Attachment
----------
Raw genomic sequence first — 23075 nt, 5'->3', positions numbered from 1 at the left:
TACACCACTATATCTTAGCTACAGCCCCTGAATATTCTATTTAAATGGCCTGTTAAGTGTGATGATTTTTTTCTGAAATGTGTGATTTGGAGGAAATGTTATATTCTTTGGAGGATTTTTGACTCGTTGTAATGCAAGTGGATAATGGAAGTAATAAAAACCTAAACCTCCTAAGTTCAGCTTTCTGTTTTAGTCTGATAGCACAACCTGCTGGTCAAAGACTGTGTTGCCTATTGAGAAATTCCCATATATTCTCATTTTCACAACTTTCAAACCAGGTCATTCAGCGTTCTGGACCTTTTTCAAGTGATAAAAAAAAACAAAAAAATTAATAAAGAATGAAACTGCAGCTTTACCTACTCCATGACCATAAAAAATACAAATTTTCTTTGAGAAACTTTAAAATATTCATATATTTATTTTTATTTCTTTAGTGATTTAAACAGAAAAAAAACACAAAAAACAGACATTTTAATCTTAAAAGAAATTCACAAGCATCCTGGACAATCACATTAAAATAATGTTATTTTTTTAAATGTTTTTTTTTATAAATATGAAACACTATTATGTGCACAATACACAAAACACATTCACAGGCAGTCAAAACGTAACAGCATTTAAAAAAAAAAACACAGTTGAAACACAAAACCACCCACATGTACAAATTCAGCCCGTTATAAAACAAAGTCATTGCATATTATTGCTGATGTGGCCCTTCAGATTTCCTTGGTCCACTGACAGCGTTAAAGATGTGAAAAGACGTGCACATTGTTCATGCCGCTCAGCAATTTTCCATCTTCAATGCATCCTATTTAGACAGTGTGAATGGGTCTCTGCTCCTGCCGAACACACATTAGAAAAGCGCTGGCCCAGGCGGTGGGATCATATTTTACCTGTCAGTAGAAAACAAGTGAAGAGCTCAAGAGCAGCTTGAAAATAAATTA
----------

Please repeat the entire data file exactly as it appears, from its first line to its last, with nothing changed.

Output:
Raw genomic sequence first — 23075 nt, 5'->3', positions numbered from 1 at the left:
TACACCACTATATCTTAGCTACAGCCCCTGAATATTCTATTTAAATGGCCTGTTAAGTGTGATGATTTTTTTCTGAAATGTGTGATTTGGAGGAAATGTTATATTCTTTGGAGGATTTTTGACTCGTTGTAATGCAAGTGGATAATGGAAGTAATAAAAACCTAAACCTCCTAAGTTCAGCTTTCTGTTTTAGTCTGATAGCACAACCTGCTGGTCAAAGACTGTGTTGCCTATTGAGAAATTCCCATATATTCTCATTTTCACAACTTTCAAACCAGGTCATTCAGCGTTCTGGACCTTTTTCAAGTGATAAAAAAAAACAAAAAAATTAATAAAGAATGAAACTGCAGCTTTACCTACTCCATGACCATAAAAAATACAAATTTTCTTTGAGAAACTTTAAAATATTCATATATTTATTTTTATTTCTTTAGTGATTTAAACAGAAAAAAAACACAAAAAACAGACATTTTAATCTTAAAAGAAATTCACAAGCATCCTGGACAATCACATTAAAATAATGTTATTTTTTTAAATGTTTTTTTTTATAAATATGAAACACTATTATGTGCACAATACACAAAACACATTCACAGGCAGTCAAAACGTAACAGCATTTAAAAAAAAAAACACAGTTGAAACACAAAACCACCCACATGTACAAATTCAGCCCGTTATAAAACAAAGTCATTGCATATTATTGCTGATGTGGCCCTTCAGATTTCCTTGGTCCACTGACAGCGTTAAAGATGTGAAAAGACGTGCACATTGTTCATGCCGCTCAGCAATTTTCCATCTTCAATGCATCCTATTTAGACAGTGTGAATGGGTCTCTGCTCCTGCCGAACACACATTAGAAAAGCGCTGGCCCAGGCGGTGGGATCATATTTTACCTGTCAGTAGAAAACAAGTGAAGAGCTCAAGAGCAGCTTGAAAATAAATTA